From these two points, the stance that I want to have as a coach is "not to be impatient" and "not to let the client hurry along" in their clarifying their vision and setting goals.
We are coaching clients in the context of business, so we tend to pay attention to deadlines, feasibility and plausibility.
However, if a coach focuses too much on these and feels rush, it will naturally affect the client. The ideal coaching environment that allows the client to freely express anything, might become a place of constricted communication that makes the exploration more difficult.
As a result, it might lead the client to create a "moderately exciting" vision and set goals that can be "reasonably" achieved.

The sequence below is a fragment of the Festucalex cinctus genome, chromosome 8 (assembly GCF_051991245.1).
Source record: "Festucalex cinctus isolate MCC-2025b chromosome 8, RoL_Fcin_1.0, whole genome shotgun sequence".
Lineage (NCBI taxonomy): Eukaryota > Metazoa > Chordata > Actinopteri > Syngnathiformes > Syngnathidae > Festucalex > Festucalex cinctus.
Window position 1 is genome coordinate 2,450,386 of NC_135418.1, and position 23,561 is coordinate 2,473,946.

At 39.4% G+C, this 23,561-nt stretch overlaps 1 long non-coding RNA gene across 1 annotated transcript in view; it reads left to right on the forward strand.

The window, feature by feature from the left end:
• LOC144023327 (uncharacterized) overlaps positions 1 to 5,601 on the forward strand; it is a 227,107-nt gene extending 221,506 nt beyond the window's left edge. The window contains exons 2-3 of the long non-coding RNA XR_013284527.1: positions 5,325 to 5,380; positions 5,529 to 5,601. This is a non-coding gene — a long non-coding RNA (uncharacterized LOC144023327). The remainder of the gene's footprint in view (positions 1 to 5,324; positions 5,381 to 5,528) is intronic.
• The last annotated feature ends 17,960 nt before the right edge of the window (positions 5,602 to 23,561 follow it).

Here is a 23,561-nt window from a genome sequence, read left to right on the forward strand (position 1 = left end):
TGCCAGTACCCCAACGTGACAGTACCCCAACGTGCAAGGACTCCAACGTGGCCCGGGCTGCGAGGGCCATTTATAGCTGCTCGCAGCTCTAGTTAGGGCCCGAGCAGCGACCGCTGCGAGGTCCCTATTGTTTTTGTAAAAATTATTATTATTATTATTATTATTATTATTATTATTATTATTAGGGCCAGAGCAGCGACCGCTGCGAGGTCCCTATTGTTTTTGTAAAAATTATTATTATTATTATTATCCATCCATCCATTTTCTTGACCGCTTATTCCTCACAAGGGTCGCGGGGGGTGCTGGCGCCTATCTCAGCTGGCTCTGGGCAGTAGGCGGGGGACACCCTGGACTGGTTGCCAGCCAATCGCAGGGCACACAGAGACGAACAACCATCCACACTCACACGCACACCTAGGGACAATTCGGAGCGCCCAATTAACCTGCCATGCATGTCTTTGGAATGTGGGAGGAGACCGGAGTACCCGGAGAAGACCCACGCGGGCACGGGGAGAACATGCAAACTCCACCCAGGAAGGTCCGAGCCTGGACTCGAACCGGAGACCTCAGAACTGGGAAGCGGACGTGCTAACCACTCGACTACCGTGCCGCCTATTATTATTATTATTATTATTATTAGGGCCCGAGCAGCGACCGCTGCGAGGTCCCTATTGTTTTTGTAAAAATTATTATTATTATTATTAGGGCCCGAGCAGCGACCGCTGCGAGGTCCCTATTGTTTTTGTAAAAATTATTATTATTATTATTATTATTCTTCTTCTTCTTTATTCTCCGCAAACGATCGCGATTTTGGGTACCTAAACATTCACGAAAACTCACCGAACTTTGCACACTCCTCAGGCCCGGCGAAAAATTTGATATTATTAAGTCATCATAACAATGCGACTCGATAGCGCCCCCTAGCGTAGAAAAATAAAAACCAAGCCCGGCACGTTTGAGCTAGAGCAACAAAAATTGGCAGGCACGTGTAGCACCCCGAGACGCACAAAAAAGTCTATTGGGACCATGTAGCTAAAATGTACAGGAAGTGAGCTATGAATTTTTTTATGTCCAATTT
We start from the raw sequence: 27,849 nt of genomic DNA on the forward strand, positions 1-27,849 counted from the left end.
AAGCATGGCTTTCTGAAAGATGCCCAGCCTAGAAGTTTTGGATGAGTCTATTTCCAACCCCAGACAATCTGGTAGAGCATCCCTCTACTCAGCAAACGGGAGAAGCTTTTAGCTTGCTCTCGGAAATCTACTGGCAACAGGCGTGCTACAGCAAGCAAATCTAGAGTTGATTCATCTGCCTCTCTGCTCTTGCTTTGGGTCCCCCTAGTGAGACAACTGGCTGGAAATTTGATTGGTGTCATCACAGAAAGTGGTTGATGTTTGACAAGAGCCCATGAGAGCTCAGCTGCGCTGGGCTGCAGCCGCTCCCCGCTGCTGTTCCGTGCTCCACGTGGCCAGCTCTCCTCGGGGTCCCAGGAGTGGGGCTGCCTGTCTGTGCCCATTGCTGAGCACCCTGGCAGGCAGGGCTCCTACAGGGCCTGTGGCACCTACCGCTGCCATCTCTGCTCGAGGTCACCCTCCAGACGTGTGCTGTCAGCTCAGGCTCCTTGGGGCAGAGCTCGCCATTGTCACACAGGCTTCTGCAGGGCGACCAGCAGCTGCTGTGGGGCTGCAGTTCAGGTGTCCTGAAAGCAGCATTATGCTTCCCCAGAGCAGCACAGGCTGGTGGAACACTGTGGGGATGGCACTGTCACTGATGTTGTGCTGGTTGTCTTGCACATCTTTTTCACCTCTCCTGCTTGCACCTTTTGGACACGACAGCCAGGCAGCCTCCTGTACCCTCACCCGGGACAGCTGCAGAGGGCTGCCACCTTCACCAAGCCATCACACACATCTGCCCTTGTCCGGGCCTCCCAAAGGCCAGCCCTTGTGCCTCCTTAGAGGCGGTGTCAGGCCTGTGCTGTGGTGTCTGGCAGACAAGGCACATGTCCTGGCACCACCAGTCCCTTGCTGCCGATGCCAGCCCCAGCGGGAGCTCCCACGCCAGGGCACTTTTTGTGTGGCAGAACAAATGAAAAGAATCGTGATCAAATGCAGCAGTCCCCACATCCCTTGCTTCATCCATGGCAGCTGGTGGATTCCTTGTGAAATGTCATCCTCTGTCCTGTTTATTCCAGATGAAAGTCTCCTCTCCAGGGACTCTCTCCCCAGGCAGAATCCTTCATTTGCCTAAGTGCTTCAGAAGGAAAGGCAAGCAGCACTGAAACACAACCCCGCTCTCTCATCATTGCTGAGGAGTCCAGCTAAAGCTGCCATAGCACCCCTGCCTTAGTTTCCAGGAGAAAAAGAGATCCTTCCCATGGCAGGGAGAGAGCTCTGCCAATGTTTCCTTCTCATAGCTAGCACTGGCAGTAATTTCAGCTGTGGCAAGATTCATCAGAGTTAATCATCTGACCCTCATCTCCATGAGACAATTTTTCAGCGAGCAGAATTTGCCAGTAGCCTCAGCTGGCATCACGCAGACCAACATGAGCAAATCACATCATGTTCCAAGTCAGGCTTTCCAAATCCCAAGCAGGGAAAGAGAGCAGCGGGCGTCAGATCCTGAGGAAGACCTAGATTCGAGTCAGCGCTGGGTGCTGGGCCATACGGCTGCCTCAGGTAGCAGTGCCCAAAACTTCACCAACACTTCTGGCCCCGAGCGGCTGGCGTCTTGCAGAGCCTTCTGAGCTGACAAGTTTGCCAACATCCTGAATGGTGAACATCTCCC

Half-hearted visions and goals do not let clients have strong motivation to achieve.
As Architect C listened patiently to our talk about the image of the future house where we wanted to live, our vague concepts were slowly transmuted into words. Then we realized that we did not actually need some of the things that we had initially thought necessary.
I want to apply Architect C's style of vision clarification and goal setting to my coaching.
Through dialog, what was vague would become more clear and the goals you initially had might turn into different goals.
However, this modification of vision and goals are truly growth and progress for the client. Isn’t it extremely valuable for them to clarify what they truly want to achieve?
Once you could obtain what you truly want to do, your energy, creativity and performance would be unlimited.
Just concentrate on listening, be free from impatience and do not let the client hurry in talking.
These simple points will give birth to an exciting vision.
＊Regardless of profit, non-profit or intranet, secondary use such as copying, diversion, selling etc. is prohibited without permission.